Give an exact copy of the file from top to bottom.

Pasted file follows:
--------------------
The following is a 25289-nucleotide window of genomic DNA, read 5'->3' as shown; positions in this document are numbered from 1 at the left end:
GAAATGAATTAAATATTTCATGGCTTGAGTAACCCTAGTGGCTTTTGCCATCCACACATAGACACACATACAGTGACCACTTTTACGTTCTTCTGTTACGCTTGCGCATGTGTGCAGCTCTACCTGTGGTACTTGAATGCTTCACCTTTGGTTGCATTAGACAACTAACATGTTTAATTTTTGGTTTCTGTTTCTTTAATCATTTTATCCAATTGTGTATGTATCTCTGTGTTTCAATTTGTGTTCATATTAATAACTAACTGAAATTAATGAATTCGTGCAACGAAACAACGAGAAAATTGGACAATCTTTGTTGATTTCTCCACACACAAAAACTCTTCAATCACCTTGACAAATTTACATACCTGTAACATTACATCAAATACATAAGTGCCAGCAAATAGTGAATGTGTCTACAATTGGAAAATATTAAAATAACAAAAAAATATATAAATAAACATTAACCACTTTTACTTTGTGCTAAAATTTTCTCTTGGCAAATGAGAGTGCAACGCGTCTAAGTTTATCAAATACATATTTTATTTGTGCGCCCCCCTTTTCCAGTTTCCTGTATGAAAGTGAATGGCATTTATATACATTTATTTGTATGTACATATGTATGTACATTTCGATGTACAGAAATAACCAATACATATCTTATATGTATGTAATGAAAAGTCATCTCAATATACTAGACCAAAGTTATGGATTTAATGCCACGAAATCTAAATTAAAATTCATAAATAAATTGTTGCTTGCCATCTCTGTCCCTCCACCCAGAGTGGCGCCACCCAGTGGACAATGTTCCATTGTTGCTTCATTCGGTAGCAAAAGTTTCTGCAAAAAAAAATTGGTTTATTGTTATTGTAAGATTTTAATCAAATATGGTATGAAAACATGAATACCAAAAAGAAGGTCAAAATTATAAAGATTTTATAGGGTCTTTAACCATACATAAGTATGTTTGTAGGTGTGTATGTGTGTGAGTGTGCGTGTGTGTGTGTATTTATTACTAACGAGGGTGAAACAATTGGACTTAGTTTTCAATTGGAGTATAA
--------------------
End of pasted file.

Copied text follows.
The following is a 25289-nucleotide window of genomic DNA, read 5'->3' as shown; positions in this document are numbered from 1 at the left end:
GAAATGAATTAAATATTTCATGGCTTGAGTAACCCTAGTGGCTTTTGCCATCCACACATAGACACACATACAGTGACCACTTTTACGTTCTTCTGTTACGCTTGCGCATGTGTGCAGCTCTACCTGTGGTACTTGAATGCTTCACCTTTGGTTGCATTAGACAACTAACATGTTTAATTTTTGGTTTCTGTTTCTTTAATCATTTTATCCAATTGTGTATGTATCTCTGTGTTTCAATTTGTGTTCATATTAATAACTAACTGAAATTAATGAATTCGTGCAACGAAACAACGAGAAAATTGGACAATCTTTGTTGATTTCTCCACACACAAAAACTCTTCAATCACCTTGACAAATTTACATACCTGTAACATTACATCAAATACATAAGTGCCAGCAAATAGTGAATGTGTCTACAATTGGAAAATATTAAAATAACAAAAAAATATATAAATAAACATTAACCACTTTTACTTTGTGCTAAAATTTTCTCTTGGCAAATGAGAGTGCAACGCGTCTAAGTTTATCAAATACATATTTTATTTGTGCGCCCCCCTTTTCCAGTTTCCTGTATGAAAGTGAATGGCATTTATATACATTTATTTGTATGTACATATGTATGTACATTTCGATGTACAGAAATAACCAATACATATCTTATATGTATGTAATGAAAAGTCATCTCAATATACTAGACCAAAGTTATGGATTTAATGCCACGAAATCTAAATTAAAATTCATAAATAAATTGTTGCTTGCCATCTCTGTCCCTCCACCCAGAGTGGCGCCACCCAGTGGACAATGTTCCATTGTTGCTTCATTCGGTAGCAAAAGTTTCTGCAAAAAAAAATTGGTTTATTGTTATTGTAAGATTTTAATCAAATATGGTATGAAAACATGAATACCAAAAAGAAGGTCAAAATTATAAAGATTTTATAGGGTCTTTAACCATACATAAGTATGTTTGTAGGTGTGTATGTGTGTGAGTGTGCGTGTGTGTGTGTATTTATTACTAACGAGGGTGAAACAATTGGACTTAGTTTTCAATTGGAGTATAA